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YBR renews call for rejection of ‘unsolicited’ takeover bid

by Reporter6 minute read
yellow brick road rejection takeover bid mercantile investment company

The financial services franchise has urged shareholders to “ignore all” correspondence from takeover aspirant Mercantile Investment Company, which it has said has “no proven ability” to operate a mortgage and wealth business.

In a target statement released on the Australian Stock Exchange (ASX),  Yellow Brick Road (YBR) has issued a renewed call for the rejection of a proposed takeover bid from Mercantile Investment Company.

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Last month, the investment company offered Yellow Brick Road shareholders an off-market takeover bid to acquire all of the ordinary shares in the company for 0.09 cents, which YBR’s executive chairman, Mark Bouris, said was “unsolicited”, and in the view of the board of directors of YBR, “materially undervalues the existing and future value of the company and is opportunistic in its nature, timing and pricing”.

The offer, made by Mercantile OFM (a wholly owned subsidiary of Mercantile Investment Company), is not subject to approval by YBR shareholders in a general meeting.


It would allow YBR shareholders to sell all of their YBR shares at a cash price that represents a 3.2 per cent discount to $0.094.

The group went on to claim that its directors have unanimously rejected the takeover bid, claiming that the offer is “grossly inadequate” and adding that Mercantile’s “inadequate and opportunistic takeover bid would deprive YBR shareholders of the full strategic value of their investment”.

In response to a bidder’s statement from Mercantile, which encouraged YBR shareholder to sell their stake to the takeover aspirant, YBR’s executive chairman, Mark Bouris, has sent a new letter to shareholders , which outlines the reasons for the board’s  unanimous rejection of the bid. The YBR board holds a 19.69 per cent stake in the company.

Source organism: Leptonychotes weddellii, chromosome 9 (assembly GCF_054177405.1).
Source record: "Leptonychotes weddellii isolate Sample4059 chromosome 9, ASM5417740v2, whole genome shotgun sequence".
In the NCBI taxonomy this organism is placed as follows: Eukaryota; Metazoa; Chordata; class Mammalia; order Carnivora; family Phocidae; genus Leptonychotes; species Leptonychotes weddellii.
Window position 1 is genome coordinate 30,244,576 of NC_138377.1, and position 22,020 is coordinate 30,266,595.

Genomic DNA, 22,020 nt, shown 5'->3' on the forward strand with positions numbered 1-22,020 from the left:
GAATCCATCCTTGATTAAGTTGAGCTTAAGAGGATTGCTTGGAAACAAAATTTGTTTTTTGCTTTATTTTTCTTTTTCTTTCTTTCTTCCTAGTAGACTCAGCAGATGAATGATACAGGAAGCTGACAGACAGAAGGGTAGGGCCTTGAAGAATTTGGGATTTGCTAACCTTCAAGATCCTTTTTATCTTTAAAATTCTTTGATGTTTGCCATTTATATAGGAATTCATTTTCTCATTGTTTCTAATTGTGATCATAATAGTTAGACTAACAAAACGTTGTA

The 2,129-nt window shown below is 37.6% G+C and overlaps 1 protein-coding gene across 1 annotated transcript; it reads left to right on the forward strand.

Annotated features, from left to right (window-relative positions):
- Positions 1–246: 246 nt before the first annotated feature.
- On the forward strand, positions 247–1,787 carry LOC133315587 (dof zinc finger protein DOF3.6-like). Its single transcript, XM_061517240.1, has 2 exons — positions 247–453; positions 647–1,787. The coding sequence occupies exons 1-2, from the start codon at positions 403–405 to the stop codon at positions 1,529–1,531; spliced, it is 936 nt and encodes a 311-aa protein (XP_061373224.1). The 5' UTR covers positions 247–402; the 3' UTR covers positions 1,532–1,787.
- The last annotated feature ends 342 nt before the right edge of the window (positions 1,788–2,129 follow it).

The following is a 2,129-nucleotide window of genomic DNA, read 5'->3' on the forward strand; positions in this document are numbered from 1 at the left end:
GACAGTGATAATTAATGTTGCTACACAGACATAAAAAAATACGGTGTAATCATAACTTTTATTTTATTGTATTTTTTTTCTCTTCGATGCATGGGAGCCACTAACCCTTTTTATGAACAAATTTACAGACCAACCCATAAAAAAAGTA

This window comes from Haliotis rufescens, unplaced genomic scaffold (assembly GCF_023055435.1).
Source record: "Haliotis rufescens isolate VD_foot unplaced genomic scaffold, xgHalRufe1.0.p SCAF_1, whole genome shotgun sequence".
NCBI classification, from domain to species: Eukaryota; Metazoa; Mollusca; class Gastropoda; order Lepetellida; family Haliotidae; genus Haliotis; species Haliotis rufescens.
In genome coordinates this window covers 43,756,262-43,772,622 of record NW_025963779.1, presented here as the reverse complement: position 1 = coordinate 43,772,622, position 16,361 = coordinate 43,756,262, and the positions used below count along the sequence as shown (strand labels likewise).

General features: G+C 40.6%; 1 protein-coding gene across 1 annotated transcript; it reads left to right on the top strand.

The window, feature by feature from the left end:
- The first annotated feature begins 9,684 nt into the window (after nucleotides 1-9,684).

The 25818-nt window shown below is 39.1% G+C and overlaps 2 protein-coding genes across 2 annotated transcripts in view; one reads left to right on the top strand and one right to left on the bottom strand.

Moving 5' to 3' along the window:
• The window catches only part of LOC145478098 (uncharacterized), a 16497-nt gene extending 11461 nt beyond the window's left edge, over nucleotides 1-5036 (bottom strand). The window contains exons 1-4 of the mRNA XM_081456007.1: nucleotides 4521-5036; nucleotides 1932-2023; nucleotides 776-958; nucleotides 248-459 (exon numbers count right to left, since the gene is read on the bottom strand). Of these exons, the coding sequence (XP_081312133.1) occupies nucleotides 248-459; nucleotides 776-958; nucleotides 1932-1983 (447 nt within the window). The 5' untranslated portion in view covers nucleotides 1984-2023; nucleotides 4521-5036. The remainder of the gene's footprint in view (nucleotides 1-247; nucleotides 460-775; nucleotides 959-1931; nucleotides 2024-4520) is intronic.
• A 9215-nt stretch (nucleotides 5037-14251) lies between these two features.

“The offer is unsolicited and, in the view of the board of directors of YBR, it materially undervalues the existing and future value of the company and is opportunistic in its nature, timing and pricing,” Mr Bouris said.

Mr Bouris added that Mercantile’s offer price of 0.09 per cent “represents a significant discount to YBR’s audited net assets”, and noted that no premium has been offered by the bidder “to reflect the benefits that Mercantile would obtain if it receives sufficient acceptances under the offer”.

Further, the executive chairman said that the offer does not adequately recognise the full existing and strategic value of YBR, making reference to the group’s “significant annuity-style recurring revenue streams”, the value of its distribution and operating platform, and the “anticipated future benefits of YBR’s planned strategic initiatives”.

In its target statement, YBR outlined its plans to develop its mortgage offering through its securitisation program, with the group recently revealing that it entered into negotiations with a major bank to secure a $300 million mortgage warehouse facility.

The group said that the securitisation program would “afford YBR a deeper ownership of the mortgage value chain”, while also allowing it to obtain a “net interest margin similar to a bank, as opposed to solely being a broker and the recipient of commission-based income”.

In a further bid to persuade shareholders to reject Mercantile’s offer, YBR claimed that the company’s “modus operandi” is to find and acquire interests in companies which it perceives are under-valued”, adding that it has “no proven ability to operate a large and integrated mortgage and wealth origination and management business”.

More to come.

[Related: Details of YBR takeover offer revealed]

YBR renews call for rejection of ‘unsolicited’ takeover bid
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